NASCAR Levies Heavy Fines and Penalties Against Kevin Harvick For Alleged Race Car Modifications
CONCORD, N.C. (AP) — NASCAR on Wednesday levied a heavy fine against Kevin Harvick, one of the most outspoken drivers about safety concerns on the Next Gen car, for alleged modifications found on his Ford at Talladega Superspeedway.
NASCAR docked both Harvick and Stewart-Haas Racing 100 points each, fined crew chief Rodney Childers $100,000 and suspended Childers for the next four races. NASCAR said the penalties were for “modification of a single source supplied part.”
“Seems strange…” Harvick tweeted minutes before the penalty was announced.
NASCAR has a reputation for making things difficult for teams that for various reasons the sanctioning body finds out of line. Harvick’s rants last week about the safety of the Next Gen car may have been why the No. 4 Ford was selected to be taken from Talladega to its North Carolina R&D Center for a deeper inspection.
NASCAR maintains that the selection of cars for postrace inspection at the R&D Center is done randomly. Competitors believe there’s nothing random about the process.
“Shocking,” Childers sarcastically replied to NASCAR’s tweet announcing the penalty.
NASCAR President Steve Phelps, after speaking on a Women in Motorsports panel at Charlotte Motor Speedway, said there was nothing punitive in the penalty to the No. 4 team.
“I would say that’s ridiculous. No one has a vendetta against Kevin Harvick or Rodney, at all, or anyone at Stewart-Haas Racing,” Phelps said. “Our guys are very good. They are going to look at (an infraction). Look at it again. Look at it a third time to make sure there’s a penalty and the penalty is right. If the four team thinks that’s not right, they will file an appeal.”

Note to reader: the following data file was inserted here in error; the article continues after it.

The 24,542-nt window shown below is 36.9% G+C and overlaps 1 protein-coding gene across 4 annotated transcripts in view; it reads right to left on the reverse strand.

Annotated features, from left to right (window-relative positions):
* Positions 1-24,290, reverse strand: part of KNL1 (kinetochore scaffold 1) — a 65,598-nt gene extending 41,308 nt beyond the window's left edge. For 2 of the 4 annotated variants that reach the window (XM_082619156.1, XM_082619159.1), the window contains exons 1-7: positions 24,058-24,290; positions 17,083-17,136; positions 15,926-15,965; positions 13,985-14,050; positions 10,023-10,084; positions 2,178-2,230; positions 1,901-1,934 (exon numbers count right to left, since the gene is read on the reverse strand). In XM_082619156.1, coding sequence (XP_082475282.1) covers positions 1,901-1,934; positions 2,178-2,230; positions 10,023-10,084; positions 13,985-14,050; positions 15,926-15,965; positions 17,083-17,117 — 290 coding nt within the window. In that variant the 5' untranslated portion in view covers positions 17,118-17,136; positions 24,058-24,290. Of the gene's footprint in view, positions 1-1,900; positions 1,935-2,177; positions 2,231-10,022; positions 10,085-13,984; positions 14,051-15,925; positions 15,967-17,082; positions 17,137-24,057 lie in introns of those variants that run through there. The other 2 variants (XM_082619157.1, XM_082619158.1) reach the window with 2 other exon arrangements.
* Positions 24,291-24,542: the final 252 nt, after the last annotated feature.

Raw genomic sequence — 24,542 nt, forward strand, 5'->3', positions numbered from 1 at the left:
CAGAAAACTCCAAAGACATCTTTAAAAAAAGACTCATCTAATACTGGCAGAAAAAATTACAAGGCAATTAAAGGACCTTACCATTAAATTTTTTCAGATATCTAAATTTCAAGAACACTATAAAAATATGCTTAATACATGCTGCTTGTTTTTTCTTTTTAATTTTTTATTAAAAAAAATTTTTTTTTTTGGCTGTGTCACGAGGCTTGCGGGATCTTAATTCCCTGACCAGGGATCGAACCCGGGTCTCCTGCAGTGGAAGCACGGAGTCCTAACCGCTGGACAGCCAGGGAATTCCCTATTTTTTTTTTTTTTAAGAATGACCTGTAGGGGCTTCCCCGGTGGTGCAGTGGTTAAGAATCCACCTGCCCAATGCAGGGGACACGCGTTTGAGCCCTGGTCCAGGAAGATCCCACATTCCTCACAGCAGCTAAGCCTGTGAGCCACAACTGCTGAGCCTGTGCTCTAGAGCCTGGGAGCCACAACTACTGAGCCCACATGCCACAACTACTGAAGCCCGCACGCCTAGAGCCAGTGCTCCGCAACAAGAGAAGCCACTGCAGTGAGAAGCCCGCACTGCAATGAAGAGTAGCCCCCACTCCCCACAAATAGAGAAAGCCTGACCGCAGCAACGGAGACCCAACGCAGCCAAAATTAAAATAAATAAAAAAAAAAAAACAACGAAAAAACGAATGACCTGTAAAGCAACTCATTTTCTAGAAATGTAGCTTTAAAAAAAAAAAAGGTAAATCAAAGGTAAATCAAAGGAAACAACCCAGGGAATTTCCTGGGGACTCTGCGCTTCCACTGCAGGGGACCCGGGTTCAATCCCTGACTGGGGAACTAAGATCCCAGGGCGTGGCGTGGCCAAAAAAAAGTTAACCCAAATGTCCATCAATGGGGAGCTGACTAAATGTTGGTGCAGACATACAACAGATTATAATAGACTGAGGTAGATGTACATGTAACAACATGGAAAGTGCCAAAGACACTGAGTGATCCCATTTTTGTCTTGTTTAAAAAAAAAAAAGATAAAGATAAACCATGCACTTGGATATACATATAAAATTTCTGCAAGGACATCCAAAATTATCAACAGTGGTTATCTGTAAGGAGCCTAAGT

Phelps said he did know what part SHR allegedly modified. Asked by The Associated Press if it was possible that Childers, who was crew chief Sunday in his 600th Cup race, modified the stiff rear clip under scrutiny in an attempt to soften it, Phelps said that was not the part in question.
The Next Gen has been under increased scrutiny the since the playoffs began in September with four consecutive races in which the car had issues. From car fires (Harvick’s caught fire in the playoff opener), parts failures and tire failures, the Next Gen struggled to hold up in playoff competition.
But the bigger issue was the stiffness in the rear of the car, which has contributed to concussions for both Alex Bowman and Kurt Busch. Bowman is out for a second consecutive week and Busch will miss his 12th straight race on Sunday. Cody Shane Ware also will sit out Sunday’s race at Charlotte Motor Speedway because of a broken foot he suffered in a crash two races ago — meaning three drivers will miss a race because of injuries for the first time in at least two decades.
Chase Elliott, NASCAR’s most popular driver, has accused NASCAR of taking a step backward in safety because of the stiffness of the car. Because one of the goals of the Next Gen was to reduce costs, the new car is extremely stiff in order to withstand crashes and reduce the size of the fleets that teams need for a 38-race season.
NASCAR on Wednesday was scheduled to crash-test computer models of changes that potentially can be made to the rear of the car to help redistribute the energy away from the driver during a crash. But any solutions won’t be implemented until next season. There are five races remaining this season.
With the suspension, Childers would likely be permitted to work only the season finale. Harvick was eliminated in the first round in the playoffs — largely because of problems with his Next Gen car.
Phelps and NASCAR senior leadership are due to meet with the drivers Saturday before practice at Charlotte. Phelps acknowledged that communication with the drivers can be improved, and said NASCAR is open to suggestions on modifications on the car from teams.
“We need to do everything we can to make our drivers feel safe in the vehicles,” Phelps said. “We certainly care about their safety. We’re working on things … to make sure we have a plan moving forward so that gaining trust can be better. Our goal is obviously to be the safest motorsport on the planet.”